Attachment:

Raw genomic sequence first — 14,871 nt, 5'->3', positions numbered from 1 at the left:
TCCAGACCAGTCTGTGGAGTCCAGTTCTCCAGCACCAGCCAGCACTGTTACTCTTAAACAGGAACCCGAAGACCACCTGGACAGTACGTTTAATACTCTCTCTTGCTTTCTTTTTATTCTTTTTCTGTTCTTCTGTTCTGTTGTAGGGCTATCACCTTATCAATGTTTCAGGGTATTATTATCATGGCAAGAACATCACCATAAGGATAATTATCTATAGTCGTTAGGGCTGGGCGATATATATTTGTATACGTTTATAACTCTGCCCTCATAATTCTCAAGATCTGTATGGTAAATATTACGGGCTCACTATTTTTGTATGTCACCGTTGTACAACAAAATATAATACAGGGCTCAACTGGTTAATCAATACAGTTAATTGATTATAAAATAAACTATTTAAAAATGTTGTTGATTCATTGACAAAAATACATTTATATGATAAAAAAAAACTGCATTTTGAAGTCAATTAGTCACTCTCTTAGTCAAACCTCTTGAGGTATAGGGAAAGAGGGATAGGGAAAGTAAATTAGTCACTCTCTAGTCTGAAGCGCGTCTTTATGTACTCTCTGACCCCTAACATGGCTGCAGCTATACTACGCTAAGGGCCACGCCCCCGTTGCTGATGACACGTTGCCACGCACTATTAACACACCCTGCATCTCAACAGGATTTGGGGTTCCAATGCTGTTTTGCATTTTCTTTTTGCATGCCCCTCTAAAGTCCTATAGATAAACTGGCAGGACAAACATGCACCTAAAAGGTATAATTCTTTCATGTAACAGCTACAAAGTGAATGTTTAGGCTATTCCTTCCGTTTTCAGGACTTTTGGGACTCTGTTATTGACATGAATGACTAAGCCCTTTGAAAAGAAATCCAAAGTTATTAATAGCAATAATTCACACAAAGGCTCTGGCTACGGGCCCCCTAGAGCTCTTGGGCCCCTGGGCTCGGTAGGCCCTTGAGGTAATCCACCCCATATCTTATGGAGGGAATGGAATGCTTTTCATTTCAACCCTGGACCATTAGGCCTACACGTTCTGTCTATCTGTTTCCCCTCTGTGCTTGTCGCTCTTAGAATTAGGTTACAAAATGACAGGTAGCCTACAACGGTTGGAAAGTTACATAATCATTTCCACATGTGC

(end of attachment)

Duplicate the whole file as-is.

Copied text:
Raw genomic sequence first — 14,871 nt, 5'->3', positions numbered from 1 at the left:
TCCAGACCAGTCTGTGGAGTCCAGTTCTCCAGCACCAGCCAGCACTGTTACTCTTAAACAGGAACCCGAAGACCACCTGGACAGTACGTTTAATACTCTCTCTTGCTTTCTTTTTATTCTTTTTCTGTTCTTCTGTTCTGTTGTAGGGCTATCACCTTATCAATGTTTCAGGGTATTATTATCATGGCAAGAACATCACCATAAGGATAATTATCTATAGTCGTTAGGGCTGGGCGATATATATTTGTATACGTTTATAACTCTGCCCTCATAATTCTCAAGATCTGTATGGTAAATATTACGGGCTCACTATTTTTGTATGTCACCGTTGTACAACAAAATATAATACAGGGCTCAACTGGTTAATCAATACAGTTAATTGATTATAAAATAAACTATTTAAAAATGTTGTTGATTCATTGACAAAAATACATTTATATGATAAAAAAAAACTGCATTTTGAAGTCAATTAGTCACTCTCTTAGTCAAACCTCTTGAGGTATAGGGAAAGAGGGATAGGGAAAGTAAATTAGTCACTCTCTAGTCTGAAGCGCGTCTTTATGTACTCTCTGACCCCTAACATGGCTGCAGCTATACTACGCTAAGGGCCACGCCCCCGTTGCTGATGACACGTTGCCACGCACTATTAACACACCCTGCATCTCAACAGGATTTGGGGTTCCAATGCTGTTTTGCATTTTCTTTTTGCATGCCCCTCTAAAGTCCTATAGATAAACTGGCAGGACAAACATGCACCTAAAAGGTATAATTCTTTCATGTAACAGCTACAAAGTGAATGTTTAGGCTATTCCTTCCGTTTTCAGGACTTTTGGGACTCTGTTATTGACATGAATGACTAAGCCCTTTGAAAAGAAATCCAAAGTTATTAATAGCAATAATTCACACAAAGGCTCTGGCTACGGGCCCCCTAGAGCTCTTGGGCCCCTGGGCTCGGTAGGCCCTTGAGGTAATCCACCCCATATCTTATGGAGGGAATGGAATGCTTTTCATTTCAACCCTGGACCATTAGGCCTACACGTTCTGTCTATCTGTTTCCCCTCTGTGCTTGTCGCTCTTAGAATTAGGTTACAAAATGACAGGTAGCCTACAACGGTTGGAAAGTTACATAATCATTTCCACATGTGC